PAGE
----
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Hiring ex-offenders: The rules

It seems that a staggering, 9.2m people have criminal records in the UK, so this current standard recruitment sifting tool potentially rules out a large pool of untapped talent which reform could help to unlock.

With certain jobs, employers are also recognising the advantages of hiring ex-cons. This ranges from a suggestion by the Defence Secretary that hackers with a criminal past could be recruited to serve in the new military cyber force, through to a suggestion from the chairman of the Magistrates Association that ex-offenders could be a useful addition to the Magistracy. 

The current legal position

Over the last 40 years since the Rehabilitation of Offenders Act 1974, job applicants with criminal convictions are protected if they fail to disclose ‘spent’ convictions. The only exception to this rule is certain professionals (eg doctors and dentists).

Otherwise, if a job applicant conceals a former criminal conviction which is not ‘spent’ because they feel that is necessary to secure the job, a subsequent dismissal for false concealment is likely to be ‘fair’.

If the job applicant discloses there is an unspent conviction (eg by ticking a relevant standard question on a job application form), he/she will have no legal redress, because ‘offenders’ is not currently a protected characteristic for the purposes of unlawful discrimination.

As a result, as the Ban the Box campaign has highlighted, this standard recruitment sifting tool means that ex-offenders are effectively eliminated from recruitment opportunities at a very early stage, or forced to conceal their past offence, and to take a chance that it may later come to light and then lead to their summary dismissal.

The legal implications of the Ban the Box campaign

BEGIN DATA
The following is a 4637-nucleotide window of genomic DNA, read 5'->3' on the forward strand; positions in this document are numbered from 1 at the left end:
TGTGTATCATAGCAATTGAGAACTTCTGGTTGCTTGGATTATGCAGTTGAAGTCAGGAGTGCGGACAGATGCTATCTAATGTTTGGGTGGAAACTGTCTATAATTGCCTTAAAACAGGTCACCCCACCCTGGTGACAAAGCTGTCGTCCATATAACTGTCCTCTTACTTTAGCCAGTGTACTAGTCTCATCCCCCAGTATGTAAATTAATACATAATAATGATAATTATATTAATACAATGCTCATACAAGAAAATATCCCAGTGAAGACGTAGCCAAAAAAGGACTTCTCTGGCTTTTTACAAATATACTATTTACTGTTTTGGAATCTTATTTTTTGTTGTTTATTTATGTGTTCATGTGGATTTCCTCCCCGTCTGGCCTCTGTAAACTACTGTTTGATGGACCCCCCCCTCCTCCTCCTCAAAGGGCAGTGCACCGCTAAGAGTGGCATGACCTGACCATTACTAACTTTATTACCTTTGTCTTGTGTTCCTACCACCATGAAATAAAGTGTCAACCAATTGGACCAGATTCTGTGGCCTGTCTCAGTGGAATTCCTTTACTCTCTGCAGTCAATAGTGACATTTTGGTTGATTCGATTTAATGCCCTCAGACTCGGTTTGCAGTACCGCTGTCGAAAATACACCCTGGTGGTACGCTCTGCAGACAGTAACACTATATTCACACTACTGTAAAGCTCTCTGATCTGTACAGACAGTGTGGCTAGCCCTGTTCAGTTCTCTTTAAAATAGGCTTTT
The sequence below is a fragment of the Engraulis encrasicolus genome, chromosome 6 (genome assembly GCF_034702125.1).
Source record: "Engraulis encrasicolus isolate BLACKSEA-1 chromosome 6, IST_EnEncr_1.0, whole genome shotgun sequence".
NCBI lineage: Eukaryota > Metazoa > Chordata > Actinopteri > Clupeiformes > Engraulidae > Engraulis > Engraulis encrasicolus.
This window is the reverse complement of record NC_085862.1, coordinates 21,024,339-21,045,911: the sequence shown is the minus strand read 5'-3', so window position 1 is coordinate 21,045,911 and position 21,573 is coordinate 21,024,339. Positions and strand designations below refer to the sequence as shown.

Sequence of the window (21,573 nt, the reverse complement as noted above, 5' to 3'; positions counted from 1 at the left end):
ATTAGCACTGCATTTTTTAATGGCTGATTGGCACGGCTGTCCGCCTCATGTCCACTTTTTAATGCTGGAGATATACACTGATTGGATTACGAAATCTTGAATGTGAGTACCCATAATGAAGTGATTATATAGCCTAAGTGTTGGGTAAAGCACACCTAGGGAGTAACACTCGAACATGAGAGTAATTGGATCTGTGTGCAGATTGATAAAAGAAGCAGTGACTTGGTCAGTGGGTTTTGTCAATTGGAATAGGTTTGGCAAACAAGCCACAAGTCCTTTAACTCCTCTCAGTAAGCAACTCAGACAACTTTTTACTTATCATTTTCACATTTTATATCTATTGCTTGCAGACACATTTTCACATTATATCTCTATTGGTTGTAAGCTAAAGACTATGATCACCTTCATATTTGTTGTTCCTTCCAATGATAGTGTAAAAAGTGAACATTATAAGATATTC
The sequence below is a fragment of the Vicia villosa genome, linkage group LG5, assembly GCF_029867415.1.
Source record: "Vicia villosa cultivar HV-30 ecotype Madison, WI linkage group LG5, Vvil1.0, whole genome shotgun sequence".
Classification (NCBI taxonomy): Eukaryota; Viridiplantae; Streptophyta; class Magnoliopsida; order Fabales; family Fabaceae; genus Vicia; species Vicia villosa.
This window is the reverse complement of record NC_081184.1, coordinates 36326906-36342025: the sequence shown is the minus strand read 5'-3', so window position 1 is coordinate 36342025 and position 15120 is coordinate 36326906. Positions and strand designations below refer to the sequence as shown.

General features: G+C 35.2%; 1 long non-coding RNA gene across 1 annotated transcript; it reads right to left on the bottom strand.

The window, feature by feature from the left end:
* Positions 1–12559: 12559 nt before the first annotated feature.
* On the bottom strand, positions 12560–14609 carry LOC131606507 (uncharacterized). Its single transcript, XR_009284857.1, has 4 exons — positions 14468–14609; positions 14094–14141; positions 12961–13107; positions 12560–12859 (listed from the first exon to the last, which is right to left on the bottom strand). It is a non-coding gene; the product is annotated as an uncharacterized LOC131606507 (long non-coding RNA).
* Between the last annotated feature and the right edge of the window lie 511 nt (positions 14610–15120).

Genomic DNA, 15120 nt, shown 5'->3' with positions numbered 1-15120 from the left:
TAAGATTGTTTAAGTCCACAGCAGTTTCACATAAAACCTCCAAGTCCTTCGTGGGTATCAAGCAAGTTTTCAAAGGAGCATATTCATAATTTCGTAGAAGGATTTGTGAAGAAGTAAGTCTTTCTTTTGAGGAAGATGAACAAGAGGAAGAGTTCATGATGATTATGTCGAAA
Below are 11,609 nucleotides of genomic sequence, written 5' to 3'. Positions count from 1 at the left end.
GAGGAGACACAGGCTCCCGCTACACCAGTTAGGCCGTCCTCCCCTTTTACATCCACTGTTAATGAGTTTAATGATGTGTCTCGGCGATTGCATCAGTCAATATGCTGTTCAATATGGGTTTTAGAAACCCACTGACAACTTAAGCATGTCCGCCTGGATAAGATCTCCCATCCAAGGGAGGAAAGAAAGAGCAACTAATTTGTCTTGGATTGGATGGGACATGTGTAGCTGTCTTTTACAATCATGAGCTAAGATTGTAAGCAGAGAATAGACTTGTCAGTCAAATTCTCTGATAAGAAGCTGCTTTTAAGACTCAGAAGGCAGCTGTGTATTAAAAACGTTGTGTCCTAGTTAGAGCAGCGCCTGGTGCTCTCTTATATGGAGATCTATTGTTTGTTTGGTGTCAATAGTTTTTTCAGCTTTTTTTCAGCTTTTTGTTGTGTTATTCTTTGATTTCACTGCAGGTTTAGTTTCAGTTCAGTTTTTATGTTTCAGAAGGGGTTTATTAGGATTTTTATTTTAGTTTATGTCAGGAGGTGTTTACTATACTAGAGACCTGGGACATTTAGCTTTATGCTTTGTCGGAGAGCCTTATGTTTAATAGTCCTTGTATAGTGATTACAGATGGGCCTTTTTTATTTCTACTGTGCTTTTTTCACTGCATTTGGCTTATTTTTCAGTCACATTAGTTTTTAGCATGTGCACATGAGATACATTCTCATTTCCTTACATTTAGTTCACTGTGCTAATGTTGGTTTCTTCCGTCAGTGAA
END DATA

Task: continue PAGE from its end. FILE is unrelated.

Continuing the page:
Whilst, as indicated above, the current sifting practice does not constitute unlawful discrimination, on the basis of the US scheme, the proposed change in the law may indeed result in a marked increase in the recruitment opportunities for applicants with recent, unspent, convictions.

That said, for the employer, it will be necessary to spell out that any job offer is conditional on a clean record, in the same way as other standard conditions such as a good reference and clean CRB check. 

Otherwise the employer would be vulnerable to contractual claims from an applicant who had accepted a job offer only to find it was then withdrawn on the disclosure of unspent convictions later in the recruitment process.

In sectors where there are skills shortages, a change like this which will increase the recruitment pool might be welcomed. Against that, employers will have additional recruitment costs of processing applications they may later need to turn down. 

This is something that employers who run smaller businesses may particularly need to bear in mind when weighing up the pros and cons of moving away from the current sifting process. 

In addition, in the worst case scenario, there may be the risk of reputational damage from an aggrieved applicant who is turned down late in the recruitment process, when a conditional offer is withdrawn.

Time will tell whether the Campaign gathers momentum, and whether other interesting examples of the positive benefits of hiring ex-cons materialise in the process!

Nikki Duncan is a partner at Michelmores.

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